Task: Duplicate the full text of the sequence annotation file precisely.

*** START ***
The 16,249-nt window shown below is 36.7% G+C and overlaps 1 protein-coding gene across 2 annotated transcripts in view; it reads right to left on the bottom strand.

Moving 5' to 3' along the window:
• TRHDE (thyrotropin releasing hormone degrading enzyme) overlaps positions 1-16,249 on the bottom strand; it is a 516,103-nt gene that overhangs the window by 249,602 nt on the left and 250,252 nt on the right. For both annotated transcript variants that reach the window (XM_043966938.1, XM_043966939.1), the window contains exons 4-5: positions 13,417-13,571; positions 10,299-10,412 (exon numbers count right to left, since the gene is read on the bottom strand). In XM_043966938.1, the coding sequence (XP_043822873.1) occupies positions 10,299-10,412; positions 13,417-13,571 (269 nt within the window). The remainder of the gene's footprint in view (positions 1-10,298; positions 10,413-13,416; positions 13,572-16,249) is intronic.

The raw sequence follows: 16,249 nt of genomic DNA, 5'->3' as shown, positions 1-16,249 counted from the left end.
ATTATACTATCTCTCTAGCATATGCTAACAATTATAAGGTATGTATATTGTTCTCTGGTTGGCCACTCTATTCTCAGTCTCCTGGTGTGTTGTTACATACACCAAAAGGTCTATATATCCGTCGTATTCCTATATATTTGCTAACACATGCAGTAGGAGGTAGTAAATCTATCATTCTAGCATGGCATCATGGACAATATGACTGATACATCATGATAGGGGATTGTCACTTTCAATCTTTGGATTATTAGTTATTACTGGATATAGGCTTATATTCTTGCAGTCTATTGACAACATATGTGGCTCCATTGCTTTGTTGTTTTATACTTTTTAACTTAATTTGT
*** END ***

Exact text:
The 16,249-nt window shown below is 36.7% G+C and overlaps 1 protein-coding gene across 2 annotated transcripts in view; it reads right to left on the bottom strand.

Moving 5' to 3' along the window:
• TRHDE (thyrotropin releasing hormone degrading enzyme) overlaps positions 1-16,249 on the bottom strand; it is a 516,103-nt gene that overhangs the window by 249,602 nt on the left and 250,252 nt on the right. For both annotated transcript variants that reach the window (XM_043966938.1, XM_043966939.1), the window contains exons 4-5: positions 13,417-13,571; positions 10,299-10,412 (exon numbers count right to left, since the gene is read on the bottom strand). In XM_043966938.1, the coding sequence (XP_043822873.1) occupies positions 10,299-10,412; positions 13,417-13,571 (269 nt within the window). The remainder of the gene's footprint in view (positions 1-10,298; positions 10,413-13,416; positions 13,572-16,249) is intronic.

The raw sequence follows: 16,249 nt of genomic DNA, 5'->3' as shown, positions 1-16,249 counted from the left end.
ATTATACTATCTCTCTAGCATATGCTAACAATTATAAGGTATGTATATTGTTCTCTGGTTGGCCACTCTATTCTCAGTCTCCTGGTGTGTTGTTACATACACCAAAAGGTCTATATATCCGTCGTATTCCTATATATTTGCTAACACATGCAGTAGGAGGTAGTAAATCTATCATTCTAGCATGGCATCATGGACAATATGACTGATACATCATGATAGGGGATTGTCACTTTCAATCTTTGGATTATTAGTTATTACTGGATATAGGCTTATATTCTTGCAGTCTATTGACAACATATGTGGCTCCATTGCTTTGTTGTTTTATACTTTTTAACTTAATTTGT